Paying for E-Waste- The Growing Concern of Electronics Recyclin
CERC also suggests that while retailers should be open to supporting recycling programs, the onus of payment should be on the manufacturer. In its published position on national recycling, the group states that a producer responsibility model will be successful, in part, when laws "establish manufacturers' financial responsibility based on the products that consumers return to the system—not fees at the point-of-sale or other financial models that do not reflect the true costs and realities of the return system."
Meanwhile, CEA, which has just established a new environmental policy committee, believes recycling is the entire industry's responsibility. While its official position has not yet been released, Jeff Joseph, spokesperson for CEA, says, "Our belief is that there should be shared costs. The ARF proposal, in the manufacturer's mind, is the way to allow flexibility into the system, so municipalities can determine where and how the products are picked up and deposited."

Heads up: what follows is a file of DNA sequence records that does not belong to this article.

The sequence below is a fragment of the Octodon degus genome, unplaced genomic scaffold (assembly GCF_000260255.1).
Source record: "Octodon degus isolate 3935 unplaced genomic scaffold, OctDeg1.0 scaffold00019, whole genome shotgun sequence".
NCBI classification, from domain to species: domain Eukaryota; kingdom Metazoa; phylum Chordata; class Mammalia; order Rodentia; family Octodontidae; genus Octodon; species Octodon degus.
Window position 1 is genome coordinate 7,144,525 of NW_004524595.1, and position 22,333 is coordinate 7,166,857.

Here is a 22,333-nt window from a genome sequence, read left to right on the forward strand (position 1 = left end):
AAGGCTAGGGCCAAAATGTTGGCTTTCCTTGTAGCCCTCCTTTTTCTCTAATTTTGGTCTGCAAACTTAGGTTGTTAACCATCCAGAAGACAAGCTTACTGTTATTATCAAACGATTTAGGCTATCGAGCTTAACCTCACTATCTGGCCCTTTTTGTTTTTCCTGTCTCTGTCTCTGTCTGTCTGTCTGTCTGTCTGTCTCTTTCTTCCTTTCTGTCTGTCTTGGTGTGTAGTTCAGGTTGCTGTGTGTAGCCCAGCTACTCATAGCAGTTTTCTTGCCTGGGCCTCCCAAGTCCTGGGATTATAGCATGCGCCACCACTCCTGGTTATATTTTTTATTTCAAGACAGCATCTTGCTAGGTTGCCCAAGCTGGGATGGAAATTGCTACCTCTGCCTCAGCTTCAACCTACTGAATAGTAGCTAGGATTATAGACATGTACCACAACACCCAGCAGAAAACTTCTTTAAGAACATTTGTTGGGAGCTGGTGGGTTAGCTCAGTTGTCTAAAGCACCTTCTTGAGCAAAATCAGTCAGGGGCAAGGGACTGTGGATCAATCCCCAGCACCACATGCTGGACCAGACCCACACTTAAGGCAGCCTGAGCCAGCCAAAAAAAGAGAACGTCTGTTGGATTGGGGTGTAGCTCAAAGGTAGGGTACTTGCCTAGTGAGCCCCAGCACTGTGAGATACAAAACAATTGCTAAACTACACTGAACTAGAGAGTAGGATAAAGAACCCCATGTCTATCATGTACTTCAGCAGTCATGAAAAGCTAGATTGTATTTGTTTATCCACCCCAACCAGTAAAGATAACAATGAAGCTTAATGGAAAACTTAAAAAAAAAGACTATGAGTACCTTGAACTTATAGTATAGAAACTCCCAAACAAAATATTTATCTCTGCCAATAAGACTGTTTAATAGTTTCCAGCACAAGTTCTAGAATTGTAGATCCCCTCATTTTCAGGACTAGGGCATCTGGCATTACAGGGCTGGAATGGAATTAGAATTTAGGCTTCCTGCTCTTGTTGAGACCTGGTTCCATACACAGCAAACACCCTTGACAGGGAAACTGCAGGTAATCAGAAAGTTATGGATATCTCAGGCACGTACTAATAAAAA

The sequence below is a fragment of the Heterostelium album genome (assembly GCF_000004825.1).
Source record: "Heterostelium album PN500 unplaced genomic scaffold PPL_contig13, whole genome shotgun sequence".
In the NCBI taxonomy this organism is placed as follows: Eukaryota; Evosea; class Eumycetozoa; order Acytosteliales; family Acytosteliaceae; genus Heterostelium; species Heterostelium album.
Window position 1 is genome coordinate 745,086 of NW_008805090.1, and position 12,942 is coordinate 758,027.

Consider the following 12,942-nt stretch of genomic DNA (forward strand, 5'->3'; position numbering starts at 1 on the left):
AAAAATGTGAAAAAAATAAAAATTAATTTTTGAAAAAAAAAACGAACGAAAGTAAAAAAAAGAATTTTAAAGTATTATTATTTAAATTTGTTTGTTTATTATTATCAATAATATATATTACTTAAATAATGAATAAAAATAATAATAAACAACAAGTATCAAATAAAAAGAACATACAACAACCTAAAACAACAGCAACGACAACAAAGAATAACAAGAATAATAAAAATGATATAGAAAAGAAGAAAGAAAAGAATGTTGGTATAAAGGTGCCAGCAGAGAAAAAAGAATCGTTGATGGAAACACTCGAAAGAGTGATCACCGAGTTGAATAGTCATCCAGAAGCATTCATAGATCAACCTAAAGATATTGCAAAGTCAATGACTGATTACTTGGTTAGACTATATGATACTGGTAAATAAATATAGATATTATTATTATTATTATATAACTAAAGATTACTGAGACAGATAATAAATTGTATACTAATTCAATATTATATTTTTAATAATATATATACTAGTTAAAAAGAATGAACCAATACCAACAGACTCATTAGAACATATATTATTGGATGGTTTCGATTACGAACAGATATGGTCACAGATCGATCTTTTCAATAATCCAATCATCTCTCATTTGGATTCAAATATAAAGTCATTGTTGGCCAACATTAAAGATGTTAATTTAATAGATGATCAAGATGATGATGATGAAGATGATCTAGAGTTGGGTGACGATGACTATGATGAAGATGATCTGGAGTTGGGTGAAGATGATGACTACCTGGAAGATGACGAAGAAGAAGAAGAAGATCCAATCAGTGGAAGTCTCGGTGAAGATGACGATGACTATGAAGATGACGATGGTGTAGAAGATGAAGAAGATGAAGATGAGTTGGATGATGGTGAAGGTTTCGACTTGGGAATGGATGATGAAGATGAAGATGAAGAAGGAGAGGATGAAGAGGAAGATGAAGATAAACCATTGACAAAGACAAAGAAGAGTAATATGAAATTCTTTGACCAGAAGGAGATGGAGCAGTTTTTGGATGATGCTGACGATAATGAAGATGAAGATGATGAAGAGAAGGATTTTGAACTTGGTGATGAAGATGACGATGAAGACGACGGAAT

Despite a potential disagreement on how to finance an e-waste recycling system, both organizations see a need for recycling programs and both see it best implemented at a federal level. Environmental Protection Agency (EPA)-approved federal laws, claims Pearl, would create a fair playing field and be easier for both manufacturers and retailers to implement.